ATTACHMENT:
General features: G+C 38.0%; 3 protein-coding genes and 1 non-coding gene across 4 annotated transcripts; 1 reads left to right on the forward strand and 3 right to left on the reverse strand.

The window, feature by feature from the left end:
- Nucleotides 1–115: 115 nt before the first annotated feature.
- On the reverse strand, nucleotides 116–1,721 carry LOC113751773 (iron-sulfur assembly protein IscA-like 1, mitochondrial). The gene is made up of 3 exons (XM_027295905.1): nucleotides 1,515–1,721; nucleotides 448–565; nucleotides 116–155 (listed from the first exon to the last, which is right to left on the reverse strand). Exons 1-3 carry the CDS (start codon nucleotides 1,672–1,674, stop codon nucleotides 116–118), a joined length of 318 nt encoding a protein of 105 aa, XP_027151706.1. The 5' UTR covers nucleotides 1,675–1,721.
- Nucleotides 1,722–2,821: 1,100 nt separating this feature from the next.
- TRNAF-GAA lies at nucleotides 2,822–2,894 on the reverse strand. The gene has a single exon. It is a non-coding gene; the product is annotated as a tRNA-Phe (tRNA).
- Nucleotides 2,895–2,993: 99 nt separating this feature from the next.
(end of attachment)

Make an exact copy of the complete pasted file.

General features: G+C 38.0%; 3 protein-coding genes and 1 non-coding gene across 4 annotated transcripts; 1 reads left to right on the forward strand and 3 right to left on the reverse strand.

The window, feature by feature from the left end:
- Nucleotides 1–115: 115 nt before the first annotated feature.
- On the reverse strand, nucleotides 116–1,721 carry LOC113751773 (iron-sulfur assembly protein IscA-like 1, mitochondrial). The gene is made up of 3 exons (XM_027295905.1): nucleotides 1,515–1,721; nucleotides 448–565; nucleotides 116–155 (listed from the first exon to the last, which is right to left on the reverse strand). Exons 1-3 carry the CDS (start codon nucleotides 1,672–1,674, stop codon nucleotides 116–118), a joined length of 318 nt encoding a protein of 105 aa, XP_027151706.1. The 5' UTR covers nucleotides 1,675–1,721.
- Nucleotides 1,722–2,821: 1,100 nt separating this feature from the next.
- TRNAF-GAA lies at nucleotides 2,822–2,894 on the reverse strand. The gene has a single exon. It is a non-coding gene; the product is annotated as a tRNA-Phe (tRNA).
- Nucleotides 2,895–2,993: 99 nt separating this feature from the next.